22 Photos of the World Coming to Nepal's Aid Will Restore Your Faith in Humanity
On Saturday, Nepal was devastated by a 7.9-magnitude earthquake and the death toll continues to rise past 4,000 as many remote villages have been completely inaccessible. But in a sign of hope, the international community has corralled around the catastrophe-stricken country, offering any kind of support it can.
Numerous countries from around the world have stepped up their efforts and financial assistance in order to provide much-needed emergency relief in the vein of things such as water, medical equipment, aircraft, temporary shelter and blankets.
Just four hours after the earthquake, India sent over its National Disaster Response Force, "along with three army field hospitals and civilian doctors," reports Quartz. The team has been working tirelessly since then. On Monday, survivors were evacuated in an Indian Air Force helicopter from Trishuli Bazar to Kathmandu.
The Indian Air Force evacuated this mother and her injured child to Kathmandu from remote areas and they await medical assistance for the small girl.
Turkish Prime Ministry Disaster and Emergency Management Presidency (AFAD) are part of disaster relief efforts in Kathmandu. Removing rubble and searching for survivors is just one of the ways Turkey has been supporting Nepalis on the ground.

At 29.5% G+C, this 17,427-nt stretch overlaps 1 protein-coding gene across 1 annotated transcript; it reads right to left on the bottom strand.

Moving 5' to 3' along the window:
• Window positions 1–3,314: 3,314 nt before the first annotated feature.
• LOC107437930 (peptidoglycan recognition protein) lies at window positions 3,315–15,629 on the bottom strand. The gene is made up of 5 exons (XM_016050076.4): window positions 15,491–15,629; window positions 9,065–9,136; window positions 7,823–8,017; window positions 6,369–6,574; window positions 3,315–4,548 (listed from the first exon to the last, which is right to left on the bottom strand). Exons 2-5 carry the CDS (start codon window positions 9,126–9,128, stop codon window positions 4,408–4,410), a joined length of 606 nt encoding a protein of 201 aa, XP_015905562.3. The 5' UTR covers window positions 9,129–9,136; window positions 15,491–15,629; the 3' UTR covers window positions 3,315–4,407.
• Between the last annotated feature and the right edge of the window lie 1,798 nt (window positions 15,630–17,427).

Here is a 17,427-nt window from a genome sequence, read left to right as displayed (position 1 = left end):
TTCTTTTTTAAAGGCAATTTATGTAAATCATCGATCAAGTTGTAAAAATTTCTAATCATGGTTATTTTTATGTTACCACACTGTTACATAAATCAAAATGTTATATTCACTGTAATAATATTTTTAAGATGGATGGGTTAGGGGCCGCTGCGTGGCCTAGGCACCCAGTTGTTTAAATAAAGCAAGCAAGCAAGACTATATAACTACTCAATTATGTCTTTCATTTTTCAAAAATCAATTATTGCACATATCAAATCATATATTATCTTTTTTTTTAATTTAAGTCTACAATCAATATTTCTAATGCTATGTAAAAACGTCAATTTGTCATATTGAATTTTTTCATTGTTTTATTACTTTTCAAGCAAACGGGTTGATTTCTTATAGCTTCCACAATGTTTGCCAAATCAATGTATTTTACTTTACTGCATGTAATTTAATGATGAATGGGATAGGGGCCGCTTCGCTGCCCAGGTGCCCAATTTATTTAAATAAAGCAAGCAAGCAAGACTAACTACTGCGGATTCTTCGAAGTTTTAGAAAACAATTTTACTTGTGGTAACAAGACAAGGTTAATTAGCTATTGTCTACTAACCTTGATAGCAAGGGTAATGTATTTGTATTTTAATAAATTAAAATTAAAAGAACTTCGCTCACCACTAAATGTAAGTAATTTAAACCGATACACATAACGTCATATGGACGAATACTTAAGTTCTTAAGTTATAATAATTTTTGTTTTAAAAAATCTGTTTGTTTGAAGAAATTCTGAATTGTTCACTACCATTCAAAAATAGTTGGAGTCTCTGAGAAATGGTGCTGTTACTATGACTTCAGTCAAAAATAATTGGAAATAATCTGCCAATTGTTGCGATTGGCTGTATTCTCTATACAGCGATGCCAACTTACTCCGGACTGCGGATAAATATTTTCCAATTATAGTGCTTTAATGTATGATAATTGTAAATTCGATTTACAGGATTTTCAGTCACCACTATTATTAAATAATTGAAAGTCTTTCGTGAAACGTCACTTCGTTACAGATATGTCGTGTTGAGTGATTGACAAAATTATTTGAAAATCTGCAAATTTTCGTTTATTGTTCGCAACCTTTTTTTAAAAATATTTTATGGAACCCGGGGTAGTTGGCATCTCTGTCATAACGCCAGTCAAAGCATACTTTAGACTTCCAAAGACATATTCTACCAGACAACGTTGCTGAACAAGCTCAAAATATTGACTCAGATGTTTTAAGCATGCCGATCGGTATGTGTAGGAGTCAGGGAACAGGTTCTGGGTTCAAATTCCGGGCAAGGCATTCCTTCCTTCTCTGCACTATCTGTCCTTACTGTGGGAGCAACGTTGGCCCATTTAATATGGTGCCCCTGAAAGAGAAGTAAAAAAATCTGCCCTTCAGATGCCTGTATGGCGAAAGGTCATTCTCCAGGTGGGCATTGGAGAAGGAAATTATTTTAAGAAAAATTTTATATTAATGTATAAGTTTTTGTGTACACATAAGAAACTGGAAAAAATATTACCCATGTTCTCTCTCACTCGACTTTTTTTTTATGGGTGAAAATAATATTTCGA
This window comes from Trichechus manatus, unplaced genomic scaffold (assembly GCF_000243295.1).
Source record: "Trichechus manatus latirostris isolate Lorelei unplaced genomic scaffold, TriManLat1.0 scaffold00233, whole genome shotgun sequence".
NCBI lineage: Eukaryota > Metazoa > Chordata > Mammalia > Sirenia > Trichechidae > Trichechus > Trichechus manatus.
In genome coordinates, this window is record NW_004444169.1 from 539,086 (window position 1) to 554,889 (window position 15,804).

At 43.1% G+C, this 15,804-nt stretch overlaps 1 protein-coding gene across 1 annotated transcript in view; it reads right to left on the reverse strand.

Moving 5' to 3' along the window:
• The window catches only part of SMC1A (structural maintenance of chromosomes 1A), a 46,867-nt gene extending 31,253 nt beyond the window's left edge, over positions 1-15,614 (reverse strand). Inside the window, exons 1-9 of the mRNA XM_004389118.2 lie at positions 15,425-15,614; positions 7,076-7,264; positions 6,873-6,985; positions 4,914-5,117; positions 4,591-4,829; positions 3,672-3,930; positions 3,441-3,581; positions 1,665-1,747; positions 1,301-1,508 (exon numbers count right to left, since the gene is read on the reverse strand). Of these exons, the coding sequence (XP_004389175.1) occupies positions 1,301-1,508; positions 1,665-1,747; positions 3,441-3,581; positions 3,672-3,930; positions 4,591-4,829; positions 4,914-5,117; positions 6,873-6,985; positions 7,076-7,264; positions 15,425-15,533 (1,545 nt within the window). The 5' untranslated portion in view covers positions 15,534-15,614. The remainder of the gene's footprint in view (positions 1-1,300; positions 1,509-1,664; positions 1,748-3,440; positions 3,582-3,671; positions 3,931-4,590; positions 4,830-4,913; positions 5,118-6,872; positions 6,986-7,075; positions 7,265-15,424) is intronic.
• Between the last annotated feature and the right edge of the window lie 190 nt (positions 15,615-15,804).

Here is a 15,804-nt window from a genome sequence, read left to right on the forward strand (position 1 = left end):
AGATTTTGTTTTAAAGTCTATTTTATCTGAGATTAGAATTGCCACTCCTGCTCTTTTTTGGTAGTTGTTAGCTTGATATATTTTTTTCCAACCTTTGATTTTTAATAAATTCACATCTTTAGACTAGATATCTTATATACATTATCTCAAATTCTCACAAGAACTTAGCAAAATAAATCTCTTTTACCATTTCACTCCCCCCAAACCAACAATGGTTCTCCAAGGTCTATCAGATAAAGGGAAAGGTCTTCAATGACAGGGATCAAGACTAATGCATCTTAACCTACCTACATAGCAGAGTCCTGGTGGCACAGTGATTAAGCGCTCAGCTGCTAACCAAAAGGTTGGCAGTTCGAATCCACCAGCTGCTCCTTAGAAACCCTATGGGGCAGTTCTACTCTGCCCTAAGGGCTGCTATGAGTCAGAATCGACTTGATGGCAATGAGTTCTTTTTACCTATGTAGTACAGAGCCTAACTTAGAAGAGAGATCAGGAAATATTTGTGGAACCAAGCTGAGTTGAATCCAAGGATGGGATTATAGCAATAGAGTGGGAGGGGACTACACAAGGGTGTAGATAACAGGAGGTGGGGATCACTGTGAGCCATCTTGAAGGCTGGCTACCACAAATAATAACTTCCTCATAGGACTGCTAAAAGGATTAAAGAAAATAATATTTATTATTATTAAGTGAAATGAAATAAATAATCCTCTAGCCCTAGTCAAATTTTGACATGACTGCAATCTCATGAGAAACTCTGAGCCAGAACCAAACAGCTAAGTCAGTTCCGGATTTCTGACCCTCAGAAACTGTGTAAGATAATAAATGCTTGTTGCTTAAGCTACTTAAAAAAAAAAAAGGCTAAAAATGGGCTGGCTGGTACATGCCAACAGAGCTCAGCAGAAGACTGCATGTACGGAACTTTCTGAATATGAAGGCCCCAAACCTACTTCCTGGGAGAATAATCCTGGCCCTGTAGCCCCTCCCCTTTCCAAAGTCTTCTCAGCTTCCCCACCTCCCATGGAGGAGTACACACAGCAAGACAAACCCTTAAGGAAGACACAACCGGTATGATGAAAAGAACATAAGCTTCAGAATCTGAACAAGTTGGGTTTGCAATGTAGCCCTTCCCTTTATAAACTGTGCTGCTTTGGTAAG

The Turkish IHH Humanitarian Relief Foundation is offering emergency medical assistance to victims of the earthquake.
Japan has also dispatched its own emergency relief team to head to Kathmandu.
They have offered not just grassroots assistance, but ample amounts of aid, too, including much-needed drinking water, the absence of which could escalate into a crisis.
Even Pakistan, a country battling its own poverty and still recovering from its devastating 2010 floods, sent over aid and assistance.
The island nation has shown South Asian neighborly support, sending doctors and aid.
Bhutanese King Jigme Khesar Namgyel Wangchuck has sent a 63-person emergency relief team.
The U.K.'s Department for International Development is sending 5 million pounds (approximately $7.6 million) to help with recovery.
The military has sent 80 people as part of a search-and-rescue team, with the intention of sending another aircraft on Monday, according to The Guardian.
NGOs are also involved in the recovery efforts. Oxfam is sending enough water and hygiene equipment for thousands of Nepalis.
A crowdfunding Indiegogo campaign was set up by Entrepreneurs for Nepal and exceeded its target of $20,000 in one day. Fashion designer Prabal Gurung is also crowdfunding his relief fund, which has a target of $250,000. He has raised over $200,000 so far.
And, in a different kind of support, 100,000 monks prayed for the victims of this terrible disaster.
While the unfolding catastrophe is devastating, there is a silver lining to be found in the way the world has rallied around this tiny nation in its time of need. At a time when so many countries are plagued with violence and regional conflicts, the response to this earthquake has been a display of unity. Nepal's earthquake has proved this kind of humanity is still a possibility, and, with any luck, over time this is what will prevail over the senseless violence.